All of which was a prologue to saying that even given all that, I still felt a little lingering cloud of feminist anxiety. Thanks, Danielle for opening up the window.

I also love the section where Danielle talks about treating sleep-deprived days as emergencies:

I would contend that situations like these are precisely why God gave us the wonderful gifts of baby swings, DVD players, and frozen foods.

You shouldn’t feel guilty about using emergency measures to survive an emergency situation.

But my favorite chapter is titled “Can I Really Have a Spiritual Life While Caring for All These Little People?” Danielle reassures us that we really can’t have it all. “The fact is, however, that the most any of us can do is ‘the best we can’ with what we are given—our individual abilities and circumstances.”

She reassures mothers of young children that we are called to an active, not a contemplative life:

This means that while spiritual meditation, daily Mass, and lengthy Scripture studies are noble and worthwhile pursuits, they are not necessarily the particular ways in which God is calling you to a closer relationship with him during this stage in your life. [emphasis mine]

What God wants most from anyone at any stage in life is cheerful obedience to his will. The fact that a young family requires your near-constant attention is a pretty clear indication of God’s will for the ways in which you should spend your days.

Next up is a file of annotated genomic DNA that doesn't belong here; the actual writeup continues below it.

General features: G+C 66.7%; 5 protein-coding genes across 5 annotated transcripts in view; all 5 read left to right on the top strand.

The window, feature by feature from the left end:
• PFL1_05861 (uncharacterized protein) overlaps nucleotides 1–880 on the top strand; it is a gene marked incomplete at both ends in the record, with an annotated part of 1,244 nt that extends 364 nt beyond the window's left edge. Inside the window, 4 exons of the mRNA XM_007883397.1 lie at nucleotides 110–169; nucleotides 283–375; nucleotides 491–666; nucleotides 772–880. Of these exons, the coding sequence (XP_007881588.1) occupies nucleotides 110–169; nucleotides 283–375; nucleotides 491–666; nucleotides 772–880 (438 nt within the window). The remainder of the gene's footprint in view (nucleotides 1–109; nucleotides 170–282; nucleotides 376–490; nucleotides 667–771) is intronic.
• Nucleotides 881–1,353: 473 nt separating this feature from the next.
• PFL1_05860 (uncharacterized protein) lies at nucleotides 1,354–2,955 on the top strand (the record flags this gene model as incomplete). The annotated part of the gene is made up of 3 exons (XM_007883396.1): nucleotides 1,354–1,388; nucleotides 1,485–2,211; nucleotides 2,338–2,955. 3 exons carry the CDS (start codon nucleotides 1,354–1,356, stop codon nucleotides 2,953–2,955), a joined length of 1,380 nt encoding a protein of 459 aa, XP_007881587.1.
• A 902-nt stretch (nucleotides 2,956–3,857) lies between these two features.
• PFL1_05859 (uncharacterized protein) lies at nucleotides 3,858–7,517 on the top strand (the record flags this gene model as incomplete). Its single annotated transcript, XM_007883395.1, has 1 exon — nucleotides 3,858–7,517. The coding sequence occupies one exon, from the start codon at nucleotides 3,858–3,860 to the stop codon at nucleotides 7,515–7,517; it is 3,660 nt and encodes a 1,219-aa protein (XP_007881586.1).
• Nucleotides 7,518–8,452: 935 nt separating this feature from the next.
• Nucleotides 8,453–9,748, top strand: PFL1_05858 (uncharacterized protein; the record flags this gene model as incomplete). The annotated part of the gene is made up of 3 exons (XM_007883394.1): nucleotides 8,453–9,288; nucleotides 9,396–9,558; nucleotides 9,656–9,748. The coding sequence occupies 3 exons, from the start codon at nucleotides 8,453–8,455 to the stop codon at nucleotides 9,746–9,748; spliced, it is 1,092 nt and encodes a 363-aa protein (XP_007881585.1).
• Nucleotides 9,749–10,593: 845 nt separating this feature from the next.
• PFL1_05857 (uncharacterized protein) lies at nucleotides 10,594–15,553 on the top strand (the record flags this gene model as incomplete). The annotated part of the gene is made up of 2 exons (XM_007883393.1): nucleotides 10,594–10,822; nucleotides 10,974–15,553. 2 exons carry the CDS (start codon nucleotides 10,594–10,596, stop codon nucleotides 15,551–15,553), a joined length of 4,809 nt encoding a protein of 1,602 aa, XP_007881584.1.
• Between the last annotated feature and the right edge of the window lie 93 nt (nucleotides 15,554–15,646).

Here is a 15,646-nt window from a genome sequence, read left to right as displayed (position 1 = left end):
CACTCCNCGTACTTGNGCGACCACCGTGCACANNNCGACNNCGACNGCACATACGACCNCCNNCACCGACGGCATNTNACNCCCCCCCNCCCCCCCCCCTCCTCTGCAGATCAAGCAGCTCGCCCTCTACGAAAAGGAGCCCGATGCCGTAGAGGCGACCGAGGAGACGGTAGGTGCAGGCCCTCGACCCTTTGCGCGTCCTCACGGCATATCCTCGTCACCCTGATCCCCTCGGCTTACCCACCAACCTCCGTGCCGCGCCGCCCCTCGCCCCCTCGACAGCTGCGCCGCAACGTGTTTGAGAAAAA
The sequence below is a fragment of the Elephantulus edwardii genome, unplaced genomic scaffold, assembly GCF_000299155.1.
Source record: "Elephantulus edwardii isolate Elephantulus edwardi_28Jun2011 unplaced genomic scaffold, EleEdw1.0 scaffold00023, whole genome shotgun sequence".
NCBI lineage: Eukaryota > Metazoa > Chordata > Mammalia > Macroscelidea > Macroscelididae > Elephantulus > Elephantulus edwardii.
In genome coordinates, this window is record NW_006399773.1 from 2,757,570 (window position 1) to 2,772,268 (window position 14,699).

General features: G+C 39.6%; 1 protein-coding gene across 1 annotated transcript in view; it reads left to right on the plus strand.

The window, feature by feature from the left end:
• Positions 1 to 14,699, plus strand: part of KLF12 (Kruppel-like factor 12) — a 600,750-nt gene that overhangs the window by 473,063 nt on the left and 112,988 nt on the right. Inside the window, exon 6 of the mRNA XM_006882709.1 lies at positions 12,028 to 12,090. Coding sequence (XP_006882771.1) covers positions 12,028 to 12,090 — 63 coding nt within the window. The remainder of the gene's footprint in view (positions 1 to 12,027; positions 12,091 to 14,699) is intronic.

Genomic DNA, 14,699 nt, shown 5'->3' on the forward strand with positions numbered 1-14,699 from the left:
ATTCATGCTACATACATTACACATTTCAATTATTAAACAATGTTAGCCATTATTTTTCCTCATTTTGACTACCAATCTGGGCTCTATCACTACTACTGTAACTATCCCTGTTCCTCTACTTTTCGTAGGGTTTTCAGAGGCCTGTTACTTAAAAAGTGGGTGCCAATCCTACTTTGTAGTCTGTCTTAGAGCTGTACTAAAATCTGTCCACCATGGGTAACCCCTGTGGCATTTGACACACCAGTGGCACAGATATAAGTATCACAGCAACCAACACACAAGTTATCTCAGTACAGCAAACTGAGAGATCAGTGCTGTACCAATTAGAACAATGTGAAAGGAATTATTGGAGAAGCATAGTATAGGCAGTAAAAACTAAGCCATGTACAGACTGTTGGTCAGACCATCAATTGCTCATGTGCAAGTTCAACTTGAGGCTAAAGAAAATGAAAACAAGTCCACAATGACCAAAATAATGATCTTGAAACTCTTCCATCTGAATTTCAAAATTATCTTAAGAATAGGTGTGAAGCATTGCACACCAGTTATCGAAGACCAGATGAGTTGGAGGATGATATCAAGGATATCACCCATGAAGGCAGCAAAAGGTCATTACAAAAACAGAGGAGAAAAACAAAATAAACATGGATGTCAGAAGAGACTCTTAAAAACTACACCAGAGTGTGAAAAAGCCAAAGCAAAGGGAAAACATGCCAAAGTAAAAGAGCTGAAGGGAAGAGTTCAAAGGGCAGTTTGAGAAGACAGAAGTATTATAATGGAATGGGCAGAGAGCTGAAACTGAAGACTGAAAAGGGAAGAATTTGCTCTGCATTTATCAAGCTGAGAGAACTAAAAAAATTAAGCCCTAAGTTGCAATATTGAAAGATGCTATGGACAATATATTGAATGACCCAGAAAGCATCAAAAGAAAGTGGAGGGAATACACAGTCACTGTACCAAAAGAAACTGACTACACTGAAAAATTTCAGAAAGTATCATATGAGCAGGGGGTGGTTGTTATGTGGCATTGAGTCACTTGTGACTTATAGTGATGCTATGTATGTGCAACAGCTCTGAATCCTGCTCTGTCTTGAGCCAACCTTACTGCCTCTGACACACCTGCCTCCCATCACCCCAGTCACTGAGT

Whew, again she clears away some of the weights that have unnecessarily been weighing me down. I want to be more contemplative and so often feel guilty when I fall asleep during morning prayer or have to put the book away, office unfinished, to feed the baby her breakfast. But it’s not a Get Out of Jail Free card that Danielle is handing out. She also acknowledges that it can be easy to make excuses for yourself:

Of course, I don’t have time for daily prayer, I find myself nodding in agreement. I have all these little kids to care for! And of course, I can’t make it to weekday Mass—I’m just trying to keep my head above water! Scripture study? Not with my schedule! The Rosary? In your dreams!

She explains that she scrutinized her schedule, documented how she was actually spending her time, and compared it with her priorities. And discovered that she did have time to do all sorts of things that were much lower down on her priority list.

It’s about being honest with ourselves. Recognizing our situation, our limitations for what they are, God’s will for us. But also not making excuses, not letting God be second best.

There are so many wonderful nuggets of gold in this book. I’ll leave the rest for you to dig out yourself. Trust me, if you’re a mom, you want this book. The chapters are short. You can read one in the bathroom. I found this book migrating out of the bathroom, though. It followed me to the couch, to the kitchen table, to my nightstand. I read a chapter before my nap, another while the baby was playing with her green peas, another while I should have been doing something important; but I forgot what it was. Anyway, I don’t want to go on too long. I’m pregnant and tired and have to leave time to pray before going to bed. But I couldn’t let a day go by without sharing the good news of Mom to Mom, Day to Day: Advice and Support for Catholic Living. The thought that there might be someone who hadn’t heard of it yet was threatening to keep me up at night.

Next time I see my sister-in-law, Evy, I’m bringing her the book. I suspect she may need it.